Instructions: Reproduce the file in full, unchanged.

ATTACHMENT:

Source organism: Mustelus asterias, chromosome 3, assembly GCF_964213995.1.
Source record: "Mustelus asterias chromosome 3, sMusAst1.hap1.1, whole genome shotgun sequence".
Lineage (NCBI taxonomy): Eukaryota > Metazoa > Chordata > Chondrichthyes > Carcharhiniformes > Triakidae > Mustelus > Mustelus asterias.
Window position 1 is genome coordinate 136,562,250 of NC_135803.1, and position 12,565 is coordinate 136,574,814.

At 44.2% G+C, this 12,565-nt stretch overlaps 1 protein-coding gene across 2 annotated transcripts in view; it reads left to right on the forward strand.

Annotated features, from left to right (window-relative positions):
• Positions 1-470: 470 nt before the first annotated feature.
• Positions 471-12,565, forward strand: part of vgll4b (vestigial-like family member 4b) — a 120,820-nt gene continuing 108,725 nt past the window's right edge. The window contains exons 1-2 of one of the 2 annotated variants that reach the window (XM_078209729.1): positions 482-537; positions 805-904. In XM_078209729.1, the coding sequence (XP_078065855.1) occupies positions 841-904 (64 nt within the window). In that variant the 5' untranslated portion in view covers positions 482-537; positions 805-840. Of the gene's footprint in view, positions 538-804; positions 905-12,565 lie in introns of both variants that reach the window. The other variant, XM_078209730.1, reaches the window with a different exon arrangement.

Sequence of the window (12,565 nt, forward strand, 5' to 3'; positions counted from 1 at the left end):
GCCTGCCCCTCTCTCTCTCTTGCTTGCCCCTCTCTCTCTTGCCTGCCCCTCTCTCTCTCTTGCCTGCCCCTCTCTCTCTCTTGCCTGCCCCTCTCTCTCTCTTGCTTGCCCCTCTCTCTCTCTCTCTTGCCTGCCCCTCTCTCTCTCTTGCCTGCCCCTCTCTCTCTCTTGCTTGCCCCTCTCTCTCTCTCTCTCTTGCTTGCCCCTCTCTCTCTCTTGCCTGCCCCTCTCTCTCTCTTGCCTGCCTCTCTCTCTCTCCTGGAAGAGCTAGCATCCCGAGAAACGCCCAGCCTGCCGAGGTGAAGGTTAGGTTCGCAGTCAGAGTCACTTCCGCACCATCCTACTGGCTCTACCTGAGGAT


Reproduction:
Source organism: Mustelus asterias, chromosome 3, assembly GCF_964213995.1.
Source record: "Mustelus asterias chromosome 3, sMusAst1.hap1.1, whole genome shotgun sequence".
Lineage (NCBI taxonomy): Eukaryota > Metazoa > Chordata > Chondrichthyes > Carcharhiniformes > Triakidae > Mustelus > Mustelus asterias.
Window position 1 is genome coordinate 136,562,250 of NC_135803.1, and position 12,565 is coordinate 136,574,814.

At 44.2% G+C, this 12,565-nt stretch overlaps 1 protein-coding gene across 2 annotated transcripts in view; it reads left to right on the forward strand.

Annotated features, from left to right (window-relative positions):
• Positions 1-470: 470 nt before the first annotated feature.
• Positions 471-12,565, forward strand: part of vgll4b (vestigial-like family member 4b) — a 120,820-nt gene continuing 108,725 nt past the window's right edge. The window contains exons 1-2 of one of the 2 annotated variants that reach the window (XM_078209729.1): positions 482-537; positions 805-904. In XM_078209729.1, the coding sequence (XP_078065855.1) occupies positions 841-904 (64 nt within the window). In that variant the 5' untranslated portion in view covers positions 482-537; positions 805-840. Of the gene's footprint in view, positions 538-804; positions 905-12,565 lie in introns of both variants that reach the window. The other variant, XM_078209730.1, reaches the window with a different exon arrangement.

Sequence of the window (12,565 nt, forward strand, 5' to 3'; positions counted from 1 at the left end):
GCCTGCCCCTCTCTCTCTCTTGCTTGCCCCTCTCTCTCTTGCCTGCCCCTCTCTCTCTCTTGCCTGCCCCTCTCTCTCTCTTGCCTGCCCCTCTCTCTCTCTTGCTTGCCCCTCTCTCTCTCTCTCTTGCCTGCCCCTCTCTCTCTCTTGCCTGCCCCTCTCTCTCTCTTGCTTGCCCCTCTCTCTCTCTCTCTCTTGCTTGCCCCTCTCTCTCTCTTGCCTGCCCCTCTCTCTCTCTTGCCTGCCTCTCTCTCTCTCCTGGAAGAGCTAGCATCCCGAGAAACGCCCAGCCTGCCGAGGTGAAGGTTAGGTTCGCAGTCAGAGTCACTTCCGCACCATCCTACTGGCTCTACCTGAGGAT